Relative age and birthplace effect in Japanese professional sports: a quantitative evaluation using a Bayesian hierarchical Poisson model
Relative age effect (RAE) in sports has been well documented. Recent studies investigate the effect of birthplace in addition to the RAE. The first objective of this study was to show the magnitude of the RAE in two major professional sports in Japan, baseball and soccer. Second, we examined the birthplace effect and compared its magnitude with that of the RAE. The effect sizes were estimated using a Bayesian hierarchical Poisson model with the number of players as dependent variable. The RAEs were 9.0% and 7.7% per month for soccer and baseball, respectively. These estimates imply that children born in the first month of a school year have about three times greater chance of becoming a professional player than those born in the last month of the year. Over half of the difference in likelihoods of becoming a professional player between birthplaces was accounted for by weather conditions, with the likelihood decreasing by 1% per snow day. An effect of population size was not detected in the data. By investigating different samples, we demonstrated that using quarterly data leads to underestimation and that the age range of sampled athletes should be set carefully.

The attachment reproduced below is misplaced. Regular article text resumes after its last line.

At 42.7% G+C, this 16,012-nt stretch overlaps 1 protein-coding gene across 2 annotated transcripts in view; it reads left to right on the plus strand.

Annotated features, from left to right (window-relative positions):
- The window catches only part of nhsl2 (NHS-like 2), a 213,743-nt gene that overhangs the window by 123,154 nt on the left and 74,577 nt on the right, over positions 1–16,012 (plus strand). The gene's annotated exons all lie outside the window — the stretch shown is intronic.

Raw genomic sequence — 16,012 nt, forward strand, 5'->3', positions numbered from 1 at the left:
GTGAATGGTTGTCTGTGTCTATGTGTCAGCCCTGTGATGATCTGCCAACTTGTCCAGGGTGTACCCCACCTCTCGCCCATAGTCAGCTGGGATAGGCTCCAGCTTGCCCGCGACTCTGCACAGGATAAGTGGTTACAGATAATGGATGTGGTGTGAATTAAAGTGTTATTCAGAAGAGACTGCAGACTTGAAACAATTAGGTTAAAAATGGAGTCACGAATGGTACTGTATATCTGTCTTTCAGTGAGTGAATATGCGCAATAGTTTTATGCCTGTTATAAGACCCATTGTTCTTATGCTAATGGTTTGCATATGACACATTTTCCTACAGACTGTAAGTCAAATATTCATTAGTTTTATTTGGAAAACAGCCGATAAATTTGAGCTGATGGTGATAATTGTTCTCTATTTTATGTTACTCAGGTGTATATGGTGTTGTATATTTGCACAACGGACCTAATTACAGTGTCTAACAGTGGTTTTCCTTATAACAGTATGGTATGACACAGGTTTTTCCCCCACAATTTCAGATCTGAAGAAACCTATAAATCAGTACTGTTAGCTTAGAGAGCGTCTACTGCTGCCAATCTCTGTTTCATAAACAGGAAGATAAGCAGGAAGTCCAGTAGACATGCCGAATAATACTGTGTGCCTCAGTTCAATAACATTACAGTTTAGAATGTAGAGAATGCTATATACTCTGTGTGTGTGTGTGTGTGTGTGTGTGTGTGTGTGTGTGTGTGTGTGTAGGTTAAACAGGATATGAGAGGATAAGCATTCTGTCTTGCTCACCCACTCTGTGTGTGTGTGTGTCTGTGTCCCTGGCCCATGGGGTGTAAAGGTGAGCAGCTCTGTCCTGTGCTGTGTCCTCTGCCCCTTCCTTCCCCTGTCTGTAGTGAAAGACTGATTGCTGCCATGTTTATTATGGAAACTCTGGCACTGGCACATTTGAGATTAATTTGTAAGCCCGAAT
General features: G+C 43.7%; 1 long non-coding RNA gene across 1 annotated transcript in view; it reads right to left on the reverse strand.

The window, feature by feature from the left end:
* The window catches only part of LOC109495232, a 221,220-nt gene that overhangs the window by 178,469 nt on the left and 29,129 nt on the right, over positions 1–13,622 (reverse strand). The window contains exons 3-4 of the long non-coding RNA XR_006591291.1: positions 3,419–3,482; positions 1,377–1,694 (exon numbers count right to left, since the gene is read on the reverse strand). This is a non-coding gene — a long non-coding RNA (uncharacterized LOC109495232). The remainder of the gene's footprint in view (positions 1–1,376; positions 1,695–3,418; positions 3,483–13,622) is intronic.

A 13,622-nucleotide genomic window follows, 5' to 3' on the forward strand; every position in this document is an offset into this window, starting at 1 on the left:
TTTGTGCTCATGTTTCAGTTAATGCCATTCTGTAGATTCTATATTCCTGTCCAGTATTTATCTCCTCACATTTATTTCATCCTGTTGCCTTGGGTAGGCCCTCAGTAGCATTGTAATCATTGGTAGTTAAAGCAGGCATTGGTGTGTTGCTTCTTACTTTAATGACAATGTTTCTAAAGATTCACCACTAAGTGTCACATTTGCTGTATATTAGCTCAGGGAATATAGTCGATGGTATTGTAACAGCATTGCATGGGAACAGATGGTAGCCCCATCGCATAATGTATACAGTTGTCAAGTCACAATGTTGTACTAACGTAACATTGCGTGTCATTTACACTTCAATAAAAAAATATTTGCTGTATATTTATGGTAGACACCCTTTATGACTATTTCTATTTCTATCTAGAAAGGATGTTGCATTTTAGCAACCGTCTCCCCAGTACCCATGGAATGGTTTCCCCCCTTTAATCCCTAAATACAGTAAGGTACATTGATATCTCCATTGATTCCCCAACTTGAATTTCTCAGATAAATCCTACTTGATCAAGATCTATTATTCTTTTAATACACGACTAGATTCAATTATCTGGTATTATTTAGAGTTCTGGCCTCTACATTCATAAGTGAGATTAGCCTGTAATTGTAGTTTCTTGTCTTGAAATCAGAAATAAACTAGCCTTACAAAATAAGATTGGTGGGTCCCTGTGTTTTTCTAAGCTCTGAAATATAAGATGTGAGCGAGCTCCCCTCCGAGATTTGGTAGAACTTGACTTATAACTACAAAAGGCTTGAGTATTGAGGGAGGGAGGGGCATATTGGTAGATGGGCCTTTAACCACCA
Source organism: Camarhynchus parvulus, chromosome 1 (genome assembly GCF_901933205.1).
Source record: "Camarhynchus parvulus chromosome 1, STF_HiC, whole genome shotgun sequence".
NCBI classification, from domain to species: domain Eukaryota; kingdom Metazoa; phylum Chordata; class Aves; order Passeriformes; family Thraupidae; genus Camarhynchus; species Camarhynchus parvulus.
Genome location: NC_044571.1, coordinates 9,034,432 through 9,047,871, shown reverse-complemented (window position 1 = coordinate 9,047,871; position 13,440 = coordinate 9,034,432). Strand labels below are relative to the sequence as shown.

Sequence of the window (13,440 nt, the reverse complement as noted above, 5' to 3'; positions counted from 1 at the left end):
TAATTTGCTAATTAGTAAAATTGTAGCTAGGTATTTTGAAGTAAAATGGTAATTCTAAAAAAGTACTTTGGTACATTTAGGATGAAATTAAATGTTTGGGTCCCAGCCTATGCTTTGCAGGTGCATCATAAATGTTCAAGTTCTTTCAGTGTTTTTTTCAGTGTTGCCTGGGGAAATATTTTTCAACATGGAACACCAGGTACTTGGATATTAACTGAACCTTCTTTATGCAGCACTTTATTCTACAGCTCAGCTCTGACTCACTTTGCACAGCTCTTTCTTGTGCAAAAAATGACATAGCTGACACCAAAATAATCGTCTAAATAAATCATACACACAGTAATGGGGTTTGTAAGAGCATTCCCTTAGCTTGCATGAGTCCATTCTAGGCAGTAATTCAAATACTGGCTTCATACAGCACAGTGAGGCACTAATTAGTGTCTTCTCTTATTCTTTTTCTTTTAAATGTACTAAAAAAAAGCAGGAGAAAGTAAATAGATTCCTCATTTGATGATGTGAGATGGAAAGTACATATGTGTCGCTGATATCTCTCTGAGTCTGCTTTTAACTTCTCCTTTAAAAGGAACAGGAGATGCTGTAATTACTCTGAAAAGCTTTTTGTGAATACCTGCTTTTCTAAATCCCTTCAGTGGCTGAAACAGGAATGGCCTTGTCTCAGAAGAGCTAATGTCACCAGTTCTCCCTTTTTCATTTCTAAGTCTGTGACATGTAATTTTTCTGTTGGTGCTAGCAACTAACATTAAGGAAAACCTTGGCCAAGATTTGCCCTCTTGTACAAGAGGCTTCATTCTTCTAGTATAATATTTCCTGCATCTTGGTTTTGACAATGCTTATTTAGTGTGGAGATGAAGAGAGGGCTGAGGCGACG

© Copyright 2016 Journal of Sports Sciences. Taylor & Francis. All rights reserved.
|Subjects:||age relation performance modelling mathematic-logical model baseball soccer|
|Notations:||sport games training science theory and social foundations|
|Tagging:||relativer Alterseffekt Geburtsort|
|Published in:||Journal of Sports Sciences|